A Shocking Revelation Students Should NOT Miss
By: Sidney Mansueto
The College of Staten Island is best known for its great educational offerings and history as a mental institution before reestablishing it as a school, but that’s not all the four-year public college is known for.
A bomb was dropped last Tuesday by President Dr. William J. Fritz: The school’s professors are actually members of the secret service. The news comes just days after the college announced that it would cease all in-person lectures, and proceed into distance learning in response to the Coronavirus outbreak.
A new routine isn’t the only adaptation students will be struggling to make this spring. Some students feel like their professors are meant to be “protectors, listeners, and educators” instead of privacy invaders.
Speaking of privacy, there is not much of it between the instructor and the student. A spokesperson for the College of Staten Island declined to comment.
It was during the sanitizing period when a janitor walked in on a physics professor speaking into a cell phone and conversing about what sounded like “clandestine, secretive” matters.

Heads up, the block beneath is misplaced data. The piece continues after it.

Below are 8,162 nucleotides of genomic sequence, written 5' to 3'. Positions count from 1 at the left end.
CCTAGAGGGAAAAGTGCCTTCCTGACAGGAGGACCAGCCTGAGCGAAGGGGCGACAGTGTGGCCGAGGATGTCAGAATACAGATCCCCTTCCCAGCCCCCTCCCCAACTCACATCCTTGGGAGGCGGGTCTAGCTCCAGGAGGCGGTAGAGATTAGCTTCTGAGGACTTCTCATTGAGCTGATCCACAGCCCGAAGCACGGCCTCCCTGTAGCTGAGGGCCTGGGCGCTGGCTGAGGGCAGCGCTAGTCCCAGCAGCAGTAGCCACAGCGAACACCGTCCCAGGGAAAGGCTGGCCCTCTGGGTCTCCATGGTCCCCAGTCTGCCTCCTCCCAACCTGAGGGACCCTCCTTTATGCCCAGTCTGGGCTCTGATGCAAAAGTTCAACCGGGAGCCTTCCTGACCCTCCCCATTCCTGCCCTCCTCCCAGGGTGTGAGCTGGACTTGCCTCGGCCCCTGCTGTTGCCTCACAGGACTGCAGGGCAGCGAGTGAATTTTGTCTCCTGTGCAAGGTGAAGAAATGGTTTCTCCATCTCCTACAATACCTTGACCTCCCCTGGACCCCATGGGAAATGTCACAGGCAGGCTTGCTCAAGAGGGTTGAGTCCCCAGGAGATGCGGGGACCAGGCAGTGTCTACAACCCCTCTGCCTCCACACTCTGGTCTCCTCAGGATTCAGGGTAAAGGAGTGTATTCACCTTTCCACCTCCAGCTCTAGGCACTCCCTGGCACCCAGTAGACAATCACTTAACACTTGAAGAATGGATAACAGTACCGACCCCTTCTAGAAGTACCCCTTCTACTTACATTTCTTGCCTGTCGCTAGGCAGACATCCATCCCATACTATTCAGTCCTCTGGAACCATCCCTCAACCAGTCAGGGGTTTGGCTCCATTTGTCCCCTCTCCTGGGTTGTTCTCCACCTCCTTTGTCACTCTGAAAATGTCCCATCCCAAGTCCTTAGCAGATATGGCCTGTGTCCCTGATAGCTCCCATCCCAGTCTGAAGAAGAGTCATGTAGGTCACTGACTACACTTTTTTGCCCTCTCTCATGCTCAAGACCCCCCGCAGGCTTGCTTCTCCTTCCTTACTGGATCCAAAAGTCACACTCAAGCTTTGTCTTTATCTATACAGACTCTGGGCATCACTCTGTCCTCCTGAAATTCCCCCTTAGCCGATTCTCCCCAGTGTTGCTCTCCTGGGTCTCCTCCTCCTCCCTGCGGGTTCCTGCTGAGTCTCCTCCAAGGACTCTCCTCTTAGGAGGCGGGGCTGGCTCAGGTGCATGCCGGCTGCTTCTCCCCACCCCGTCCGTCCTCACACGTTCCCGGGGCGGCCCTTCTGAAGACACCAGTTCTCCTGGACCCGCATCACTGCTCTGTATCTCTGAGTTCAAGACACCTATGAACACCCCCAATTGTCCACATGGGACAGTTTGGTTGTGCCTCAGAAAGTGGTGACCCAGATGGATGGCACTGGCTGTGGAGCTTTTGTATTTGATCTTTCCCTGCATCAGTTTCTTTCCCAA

To avoid any anxiety, he ignored the remainder of the conversation to “erase it from his memory”. Still, the janitor’s curiosity stirred. He wanted to get to the bottom of this event- what and with who? The professor kept quiet, and when the conversation ended, he “zoomed” out of the classroom.
The janitor later addressed his concerns with Fritz, who revealed the shocking news. There was no way this news was going to be kept “top secret” anymore.
The secret life of professors has always been a point of curiosity to students, but learning that your instructors are members of the secret service is something else. New developments into this story have revealed the professors’ roles as secret service members: keeping an eye on students’ every move, 24/7, and going as far as maintaining a lengthy log of their personal conversations.
This concerns students, and many feel that this is an invasion of privacy. One professor who teaches advanced statistics, was found to be journaling multiple entries of students’ personal social media activity, analyzing confidential data such as a student’s search history.
Keeping such a log is a deep look into the off-campus lives of many students. The CSI community is angered to learn of these findings, and wish to have their privacy protected. One parent of a CSI student feels that these violations “make bad character” for their children’s instructor.